# Why Are Electrons & Protons Deflected in a Magnetic Field?

• denian
In summary, in a magnetic field, electrons and protons are deflected in opposite directions, with electrons being deflected more due to their lighter mass. This is due to the Lorentz force, which creates a transversal acceleration in the particle's motion. From the perspective of the particle, this can be explained in terms of Coulomb's law, while from an observer's perspective, it is a relativistic effect on the electric field.

#### denian

in a magnetic field, i know that electrons and protons are deflected in opposite direction. electrons are deflected more greater because electron are lighter than proton.

but, why are they deflected? i understand why it will be deflected if they are in electric field. but why they are deflected in a magnetic field.

Originally posted by denian
in a magnetic field, i know that electrons and protons are deflected in opposite direction. electrons are deflected more greater because electron are lighter than proton.
I guess you are assuming both particles are moving through the magnetic field at the same speed... because if you were assuming they had the same (kinetic) energy this would not be the case (same behavior)

but, why are they deflected? i understand why it will be deflected if they are in electric field. but why they are deflected in a magnetic field.
Well it depends on how far you want to go with the explanation: it is simply because of Lorentz force at the most basic level (F=qvxB) that creates an acceleration transversal to the both field direction and the particle's velocity. In turn this effect can be explained (at least in some cases) as a relativistic effect on the electric field as it is perceived by the particle in motion. In its rest reference frame there might be no magnetic field but the inertial observer would observe one and explain the transversal acceleration as due to it. From the particle's point of view no transversal acceleration would exist and everything would be explainable in terms of coulomb's law...

Hope this helps, Dario

thank you, dario.

## 1. Why are electrons and protons deflected in a magnetic field?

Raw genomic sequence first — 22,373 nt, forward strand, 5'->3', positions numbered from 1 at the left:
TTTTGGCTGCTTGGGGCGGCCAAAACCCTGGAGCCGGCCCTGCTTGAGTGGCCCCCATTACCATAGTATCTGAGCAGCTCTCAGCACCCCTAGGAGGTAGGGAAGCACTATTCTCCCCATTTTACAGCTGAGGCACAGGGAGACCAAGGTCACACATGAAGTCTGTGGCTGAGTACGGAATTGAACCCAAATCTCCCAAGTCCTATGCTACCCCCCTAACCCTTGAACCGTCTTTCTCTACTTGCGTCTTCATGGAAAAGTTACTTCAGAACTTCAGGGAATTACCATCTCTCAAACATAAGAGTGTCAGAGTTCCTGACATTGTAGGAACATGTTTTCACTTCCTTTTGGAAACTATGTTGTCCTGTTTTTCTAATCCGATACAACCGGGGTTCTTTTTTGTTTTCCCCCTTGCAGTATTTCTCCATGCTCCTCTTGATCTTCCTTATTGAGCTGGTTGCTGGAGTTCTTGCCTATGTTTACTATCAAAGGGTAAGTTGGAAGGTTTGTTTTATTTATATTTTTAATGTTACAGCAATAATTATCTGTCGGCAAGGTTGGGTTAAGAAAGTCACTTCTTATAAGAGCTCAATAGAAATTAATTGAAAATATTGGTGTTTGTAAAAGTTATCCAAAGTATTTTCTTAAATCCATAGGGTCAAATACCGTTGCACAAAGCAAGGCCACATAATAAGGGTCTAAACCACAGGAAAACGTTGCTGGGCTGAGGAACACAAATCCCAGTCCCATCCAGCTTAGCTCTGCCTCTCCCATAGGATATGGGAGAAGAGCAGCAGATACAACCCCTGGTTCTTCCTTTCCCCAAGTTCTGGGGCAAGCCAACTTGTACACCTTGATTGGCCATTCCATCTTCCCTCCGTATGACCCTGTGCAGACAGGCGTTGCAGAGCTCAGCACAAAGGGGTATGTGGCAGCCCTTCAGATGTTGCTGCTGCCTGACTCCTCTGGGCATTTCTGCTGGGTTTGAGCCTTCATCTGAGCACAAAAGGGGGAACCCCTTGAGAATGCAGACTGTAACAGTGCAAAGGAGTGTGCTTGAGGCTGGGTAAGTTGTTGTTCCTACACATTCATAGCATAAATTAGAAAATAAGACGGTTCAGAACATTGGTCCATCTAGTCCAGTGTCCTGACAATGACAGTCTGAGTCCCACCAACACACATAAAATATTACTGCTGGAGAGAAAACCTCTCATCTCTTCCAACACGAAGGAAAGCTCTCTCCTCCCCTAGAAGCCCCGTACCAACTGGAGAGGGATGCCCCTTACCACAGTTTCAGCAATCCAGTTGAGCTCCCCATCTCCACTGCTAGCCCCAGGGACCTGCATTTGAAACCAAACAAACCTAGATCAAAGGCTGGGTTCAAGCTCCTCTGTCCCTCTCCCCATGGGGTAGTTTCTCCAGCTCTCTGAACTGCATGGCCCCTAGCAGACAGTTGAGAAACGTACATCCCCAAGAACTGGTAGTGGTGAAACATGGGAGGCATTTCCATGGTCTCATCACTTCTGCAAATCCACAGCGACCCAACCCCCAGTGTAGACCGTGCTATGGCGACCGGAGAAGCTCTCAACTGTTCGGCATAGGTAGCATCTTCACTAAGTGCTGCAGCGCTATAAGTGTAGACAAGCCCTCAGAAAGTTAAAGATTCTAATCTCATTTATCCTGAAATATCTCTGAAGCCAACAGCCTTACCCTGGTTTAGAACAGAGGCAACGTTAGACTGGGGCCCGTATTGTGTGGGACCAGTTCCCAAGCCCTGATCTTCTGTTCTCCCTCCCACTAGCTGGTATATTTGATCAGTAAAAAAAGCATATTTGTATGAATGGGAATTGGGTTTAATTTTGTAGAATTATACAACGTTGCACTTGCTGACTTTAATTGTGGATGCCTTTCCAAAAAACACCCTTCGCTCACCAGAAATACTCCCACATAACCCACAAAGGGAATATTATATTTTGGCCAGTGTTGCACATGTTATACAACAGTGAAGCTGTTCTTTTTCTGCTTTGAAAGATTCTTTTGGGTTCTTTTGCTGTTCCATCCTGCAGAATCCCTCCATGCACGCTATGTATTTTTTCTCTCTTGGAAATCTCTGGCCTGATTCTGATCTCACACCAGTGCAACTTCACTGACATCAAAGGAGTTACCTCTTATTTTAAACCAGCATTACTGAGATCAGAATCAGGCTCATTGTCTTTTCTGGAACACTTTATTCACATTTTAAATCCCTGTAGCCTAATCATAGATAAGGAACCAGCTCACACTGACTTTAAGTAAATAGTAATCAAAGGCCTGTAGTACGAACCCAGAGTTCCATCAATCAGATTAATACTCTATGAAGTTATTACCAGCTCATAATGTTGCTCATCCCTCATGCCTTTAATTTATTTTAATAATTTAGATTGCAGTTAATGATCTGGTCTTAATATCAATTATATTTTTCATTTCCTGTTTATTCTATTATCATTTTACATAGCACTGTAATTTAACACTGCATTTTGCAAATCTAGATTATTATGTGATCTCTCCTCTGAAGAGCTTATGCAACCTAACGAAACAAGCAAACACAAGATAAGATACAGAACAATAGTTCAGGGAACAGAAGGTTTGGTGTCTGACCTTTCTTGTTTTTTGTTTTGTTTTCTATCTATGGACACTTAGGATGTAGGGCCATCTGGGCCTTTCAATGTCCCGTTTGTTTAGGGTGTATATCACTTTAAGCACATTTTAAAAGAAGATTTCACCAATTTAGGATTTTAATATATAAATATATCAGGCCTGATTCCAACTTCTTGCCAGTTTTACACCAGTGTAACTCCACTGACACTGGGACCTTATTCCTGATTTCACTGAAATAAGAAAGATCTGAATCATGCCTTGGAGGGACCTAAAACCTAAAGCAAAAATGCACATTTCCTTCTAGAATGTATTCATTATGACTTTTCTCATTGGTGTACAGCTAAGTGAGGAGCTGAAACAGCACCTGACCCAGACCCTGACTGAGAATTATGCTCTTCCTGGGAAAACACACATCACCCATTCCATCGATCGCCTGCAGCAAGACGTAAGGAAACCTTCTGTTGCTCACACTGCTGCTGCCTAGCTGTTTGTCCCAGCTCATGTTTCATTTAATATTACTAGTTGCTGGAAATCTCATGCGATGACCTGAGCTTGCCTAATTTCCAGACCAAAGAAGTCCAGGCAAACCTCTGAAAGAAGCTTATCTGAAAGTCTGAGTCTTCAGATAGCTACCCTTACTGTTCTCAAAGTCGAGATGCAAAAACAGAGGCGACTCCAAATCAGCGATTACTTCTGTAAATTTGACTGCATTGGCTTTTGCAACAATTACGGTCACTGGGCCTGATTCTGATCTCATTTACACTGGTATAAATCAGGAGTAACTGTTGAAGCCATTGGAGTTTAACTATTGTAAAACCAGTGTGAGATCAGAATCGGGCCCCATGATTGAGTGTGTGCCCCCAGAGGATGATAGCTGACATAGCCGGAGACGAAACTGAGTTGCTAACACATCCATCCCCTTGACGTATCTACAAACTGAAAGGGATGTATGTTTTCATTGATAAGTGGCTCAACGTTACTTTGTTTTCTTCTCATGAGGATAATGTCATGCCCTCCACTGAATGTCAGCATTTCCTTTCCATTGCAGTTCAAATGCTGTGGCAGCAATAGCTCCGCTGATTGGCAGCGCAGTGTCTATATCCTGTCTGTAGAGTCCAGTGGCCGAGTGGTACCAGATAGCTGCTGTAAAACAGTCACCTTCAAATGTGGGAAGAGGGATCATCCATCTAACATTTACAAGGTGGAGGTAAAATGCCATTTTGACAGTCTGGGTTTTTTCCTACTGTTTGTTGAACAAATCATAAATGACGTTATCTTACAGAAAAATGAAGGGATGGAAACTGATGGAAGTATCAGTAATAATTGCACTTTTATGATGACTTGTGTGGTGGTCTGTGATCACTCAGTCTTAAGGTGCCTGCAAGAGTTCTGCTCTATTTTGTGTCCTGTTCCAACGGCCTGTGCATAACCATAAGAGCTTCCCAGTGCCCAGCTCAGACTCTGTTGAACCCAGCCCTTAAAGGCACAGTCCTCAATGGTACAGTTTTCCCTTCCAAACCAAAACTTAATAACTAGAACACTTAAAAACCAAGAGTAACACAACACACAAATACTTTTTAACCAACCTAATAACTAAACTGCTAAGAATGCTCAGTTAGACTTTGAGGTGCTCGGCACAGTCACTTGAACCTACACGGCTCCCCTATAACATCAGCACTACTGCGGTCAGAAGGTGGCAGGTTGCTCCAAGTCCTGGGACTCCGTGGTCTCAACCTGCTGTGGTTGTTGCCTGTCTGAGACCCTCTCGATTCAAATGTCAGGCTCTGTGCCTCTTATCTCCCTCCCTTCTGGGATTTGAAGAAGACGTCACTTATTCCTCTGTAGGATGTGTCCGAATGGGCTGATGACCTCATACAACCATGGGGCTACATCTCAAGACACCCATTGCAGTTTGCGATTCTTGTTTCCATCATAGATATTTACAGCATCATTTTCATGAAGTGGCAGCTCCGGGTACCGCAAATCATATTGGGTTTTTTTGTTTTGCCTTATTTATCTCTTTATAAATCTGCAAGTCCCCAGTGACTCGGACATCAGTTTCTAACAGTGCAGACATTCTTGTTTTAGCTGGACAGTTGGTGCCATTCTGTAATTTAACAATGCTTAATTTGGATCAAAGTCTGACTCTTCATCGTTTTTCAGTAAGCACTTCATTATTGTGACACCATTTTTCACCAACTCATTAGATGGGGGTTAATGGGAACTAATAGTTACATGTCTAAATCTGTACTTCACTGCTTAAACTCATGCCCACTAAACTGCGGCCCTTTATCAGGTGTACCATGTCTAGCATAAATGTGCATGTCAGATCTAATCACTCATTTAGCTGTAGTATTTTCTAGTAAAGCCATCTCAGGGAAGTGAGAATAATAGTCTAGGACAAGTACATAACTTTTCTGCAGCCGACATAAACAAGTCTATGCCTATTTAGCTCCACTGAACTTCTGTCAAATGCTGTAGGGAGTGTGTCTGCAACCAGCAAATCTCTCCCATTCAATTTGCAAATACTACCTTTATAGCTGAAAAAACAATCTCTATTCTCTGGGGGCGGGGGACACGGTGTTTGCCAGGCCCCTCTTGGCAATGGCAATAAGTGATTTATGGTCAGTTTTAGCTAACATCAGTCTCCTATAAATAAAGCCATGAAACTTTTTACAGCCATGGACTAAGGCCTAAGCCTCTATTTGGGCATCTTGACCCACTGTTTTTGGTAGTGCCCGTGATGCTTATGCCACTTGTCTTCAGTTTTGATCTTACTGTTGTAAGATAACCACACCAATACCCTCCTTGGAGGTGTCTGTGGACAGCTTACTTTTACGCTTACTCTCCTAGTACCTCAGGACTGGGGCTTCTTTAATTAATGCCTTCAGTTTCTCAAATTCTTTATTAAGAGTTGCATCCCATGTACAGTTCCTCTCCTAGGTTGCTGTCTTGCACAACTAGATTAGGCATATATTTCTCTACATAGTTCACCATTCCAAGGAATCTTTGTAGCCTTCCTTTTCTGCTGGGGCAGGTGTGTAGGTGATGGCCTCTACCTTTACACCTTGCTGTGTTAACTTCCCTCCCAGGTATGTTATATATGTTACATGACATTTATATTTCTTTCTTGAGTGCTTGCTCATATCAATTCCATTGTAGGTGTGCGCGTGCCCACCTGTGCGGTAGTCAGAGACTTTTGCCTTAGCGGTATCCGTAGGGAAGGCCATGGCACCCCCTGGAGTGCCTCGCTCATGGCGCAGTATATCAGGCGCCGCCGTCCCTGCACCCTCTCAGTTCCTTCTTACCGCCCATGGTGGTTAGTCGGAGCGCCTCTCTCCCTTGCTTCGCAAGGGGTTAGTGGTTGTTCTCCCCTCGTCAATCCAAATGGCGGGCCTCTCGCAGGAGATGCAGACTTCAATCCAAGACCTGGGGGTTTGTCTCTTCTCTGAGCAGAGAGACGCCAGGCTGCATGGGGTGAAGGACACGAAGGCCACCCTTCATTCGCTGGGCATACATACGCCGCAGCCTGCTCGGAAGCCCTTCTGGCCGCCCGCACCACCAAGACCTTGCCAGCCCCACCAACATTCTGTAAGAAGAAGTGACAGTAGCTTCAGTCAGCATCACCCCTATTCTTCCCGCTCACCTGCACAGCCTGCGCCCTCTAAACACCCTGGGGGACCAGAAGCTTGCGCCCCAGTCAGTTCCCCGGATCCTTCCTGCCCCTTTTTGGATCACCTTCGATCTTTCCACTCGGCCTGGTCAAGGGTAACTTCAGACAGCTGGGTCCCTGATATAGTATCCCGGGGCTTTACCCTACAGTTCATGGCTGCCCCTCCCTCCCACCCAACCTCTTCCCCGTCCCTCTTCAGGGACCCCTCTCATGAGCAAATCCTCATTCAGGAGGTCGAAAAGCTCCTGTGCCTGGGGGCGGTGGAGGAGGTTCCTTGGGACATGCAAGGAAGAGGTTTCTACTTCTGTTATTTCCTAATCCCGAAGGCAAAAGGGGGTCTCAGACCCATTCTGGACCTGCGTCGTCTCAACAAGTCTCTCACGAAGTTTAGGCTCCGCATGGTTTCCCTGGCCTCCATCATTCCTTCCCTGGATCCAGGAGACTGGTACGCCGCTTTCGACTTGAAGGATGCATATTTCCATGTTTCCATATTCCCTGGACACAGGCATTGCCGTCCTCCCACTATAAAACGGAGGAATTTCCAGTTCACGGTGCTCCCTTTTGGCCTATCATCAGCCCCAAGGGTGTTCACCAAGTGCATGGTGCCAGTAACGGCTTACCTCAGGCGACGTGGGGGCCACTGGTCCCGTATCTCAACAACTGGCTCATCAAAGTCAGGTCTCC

Electrons and protons are electrically charged particles. When they move through a magnetic field, they experience a magnetic force due to their charge. This force causes them to be deflected from their original path.

## 2. How does a magnetic field affect the motion of electrons and protons?

A magnetic field exerts a force on charged particles that are moving through it. This force is perpendicular to both the direction of motion and the direction of the magnetic field, causing the particles to be deflected in a circular or helical path.

## 3. Can electrons and protons ever move in a straight line through a magnetic field?

No, the magnetic force will always cause electrons and protons to be deflected. This is because the direction of the force is always perpendicular to the direction of motion, so the particles will continuously change direction as they move through the field.

## 4. Why do electrons and protons move in opposite directions when deflected in a magnetic field?

The direction of the magnetic force on a charged particle depends on the charge of the particle and the direction of the magnetic field. Electrons and protons have opposite charges, so they experience a force in opposite directions when moving through a magnetic field.

## 5. How does the strength of a magnetic field affect the deflection of electrons and protons?

The strength of the magnetic field directly affects the amount of deflection of electrons and protons. A stronger magnetic field will exert a greater force on the particles, causing them to be deflected more than in a weaker field.